Hibs manager Pat Fenlon had been looking for improvement from his side after the disappointment of defeat to Dundee United last weekend but the Easter Road side again started the match on the back foot and he admitted after the match that it is a problem his side must rectify sooner rather than later.

He would have been an unhappy man as Caley almost bagged an early opener, Hayes’ ball in from the right finding its way beyond a static Hibs backline, right across the box to the far side where Graeme Shinnie had plenty of time to switch feet before firing in a shot that Graham Stack managed to touch away.

The home side carved out another chance a couple of minutes later, this time a brilliant ball on the diagonal from Greg Tansey finding Hayes out wide right again and the Caley player took a touch before thundering in an effort that Stack did well to get his hands to.

Those two efforts aside, Caley enjoyed the best of the opening exchanges, with Tansey and Hayes both causing problems in the middle of the park, and particularly down the right.

Richie Foran – a player Fenlon admitted he was a huge fan of – almost handed Hibs the opener with 20 minutes gone when, under no real pressure, he was short with a ball back to Jonny Tuffey.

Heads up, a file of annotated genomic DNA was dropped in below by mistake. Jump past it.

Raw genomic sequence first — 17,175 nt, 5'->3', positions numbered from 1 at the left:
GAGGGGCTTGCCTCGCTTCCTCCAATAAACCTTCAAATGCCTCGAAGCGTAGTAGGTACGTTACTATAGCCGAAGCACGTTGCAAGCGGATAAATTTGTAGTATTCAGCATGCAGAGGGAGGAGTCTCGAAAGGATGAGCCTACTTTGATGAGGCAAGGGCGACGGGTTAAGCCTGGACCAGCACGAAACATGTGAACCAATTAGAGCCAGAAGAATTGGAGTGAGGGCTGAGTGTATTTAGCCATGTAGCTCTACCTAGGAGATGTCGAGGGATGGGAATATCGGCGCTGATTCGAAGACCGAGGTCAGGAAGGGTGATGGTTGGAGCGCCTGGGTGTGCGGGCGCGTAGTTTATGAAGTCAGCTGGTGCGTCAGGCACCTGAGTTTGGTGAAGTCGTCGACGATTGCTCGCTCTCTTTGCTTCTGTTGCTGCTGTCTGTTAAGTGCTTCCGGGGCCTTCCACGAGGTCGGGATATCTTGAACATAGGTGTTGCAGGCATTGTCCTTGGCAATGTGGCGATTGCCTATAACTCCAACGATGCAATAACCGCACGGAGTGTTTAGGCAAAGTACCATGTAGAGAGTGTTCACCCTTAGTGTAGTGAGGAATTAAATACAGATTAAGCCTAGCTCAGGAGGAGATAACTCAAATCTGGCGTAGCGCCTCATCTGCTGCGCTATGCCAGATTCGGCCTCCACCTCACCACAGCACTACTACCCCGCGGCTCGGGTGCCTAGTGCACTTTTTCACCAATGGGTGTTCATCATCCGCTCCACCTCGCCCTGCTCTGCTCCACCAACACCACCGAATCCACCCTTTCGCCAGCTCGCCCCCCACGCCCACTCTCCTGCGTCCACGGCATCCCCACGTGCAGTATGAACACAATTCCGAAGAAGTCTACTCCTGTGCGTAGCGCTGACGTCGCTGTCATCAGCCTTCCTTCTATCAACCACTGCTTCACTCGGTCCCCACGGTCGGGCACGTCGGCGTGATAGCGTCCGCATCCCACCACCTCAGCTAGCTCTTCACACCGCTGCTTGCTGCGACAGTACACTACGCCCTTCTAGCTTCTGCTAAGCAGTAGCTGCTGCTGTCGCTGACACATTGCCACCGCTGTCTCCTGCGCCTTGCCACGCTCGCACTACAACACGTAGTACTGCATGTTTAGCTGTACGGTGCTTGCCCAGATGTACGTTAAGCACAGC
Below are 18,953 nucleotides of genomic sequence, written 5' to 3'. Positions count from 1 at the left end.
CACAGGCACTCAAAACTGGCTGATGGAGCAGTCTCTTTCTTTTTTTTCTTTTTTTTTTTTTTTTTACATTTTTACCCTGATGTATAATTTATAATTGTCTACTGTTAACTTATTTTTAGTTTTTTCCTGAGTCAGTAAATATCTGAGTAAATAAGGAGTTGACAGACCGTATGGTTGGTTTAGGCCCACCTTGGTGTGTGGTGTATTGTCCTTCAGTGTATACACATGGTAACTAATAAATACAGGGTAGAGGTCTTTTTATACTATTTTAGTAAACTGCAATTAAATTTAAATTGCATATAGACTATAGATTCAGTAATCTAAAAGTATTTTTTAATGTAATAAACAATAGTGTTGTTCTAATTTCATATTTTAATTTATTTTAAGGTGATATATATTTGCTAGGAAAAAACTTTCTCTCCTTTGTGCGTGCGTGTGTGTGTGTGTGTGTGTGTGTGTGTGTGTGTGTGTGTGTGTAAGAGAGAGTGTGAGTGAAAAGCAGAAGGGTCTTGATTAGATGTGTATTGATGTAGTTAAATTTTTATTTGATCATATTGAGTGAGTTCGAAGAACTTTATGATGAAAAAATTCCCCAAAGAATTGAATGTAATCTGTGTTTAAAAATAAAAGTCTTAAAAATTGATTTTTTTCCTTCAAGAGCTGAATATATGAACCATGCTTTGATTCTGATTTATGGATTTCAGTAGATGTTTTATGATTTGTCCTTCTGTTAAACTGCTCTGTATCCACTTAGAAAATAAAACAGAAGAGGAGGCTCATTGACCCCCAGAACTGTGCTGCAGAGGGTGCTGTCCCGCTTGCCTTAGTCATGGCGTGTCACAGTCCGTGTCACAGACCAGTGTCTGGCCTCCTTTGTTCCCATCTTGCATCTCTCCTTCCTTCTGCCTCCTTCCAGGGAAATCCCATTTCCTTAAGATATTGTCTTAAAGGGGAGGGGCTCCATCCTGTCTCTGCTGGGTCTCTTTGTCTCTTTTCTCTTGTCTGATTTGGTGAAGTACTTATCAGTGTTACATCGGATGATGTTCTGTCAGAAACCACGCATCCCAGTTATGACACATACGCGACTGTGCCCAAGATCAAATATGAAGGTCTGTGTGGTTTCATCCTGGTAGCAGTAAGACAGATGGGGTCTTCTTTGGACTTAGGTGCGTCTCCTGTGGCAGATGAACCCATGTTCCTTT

The Caley keeper was left scrambling as Griffiths closed in and only managed to clear it as far as Garry O’Connor but by the time the Hibs striker collected, some of the home defenders had managed to race back in support and the chance was crowded out. They had the opportunity to heap the pressure back on Caley again before the half-hour was out after Kenny Gillet had fouled Isaiah Osbourne on the edge of the box. Richie Towell and Pa Kujabi both stood over the ball, the latter finally swinging it in with his left foot, only for it to be met by the head of Tansey and cleared away before it could cause any danger.

Caley’s pressure resumed, though, when Hayes again spotted an opportunity, this time releasing Billy McKay who raced clear and drilled a shot past Stack only to be denied when it cracked off the foot of the post.

Just before the break, Hibs looked to have a chance when Osbourne laid a long ball on for O’Connor to chase but the big hitman was edged out by Foran, the Irishman shepherding the ball out.

The second-half started much in the same manner as the first had ended and there were danger signs when Hayes and Gregory Tade linked up on the right, the former taking the return pass and swinging the ball deep into the box.

It was headed behind for a corner by McPake, but that only delayed the opening goal by the matter of a few seconds as Tansey’s resultant corner was headed on in the box and, as McKay rose to try to meet it, he was judged to have been brought down by Hanlon.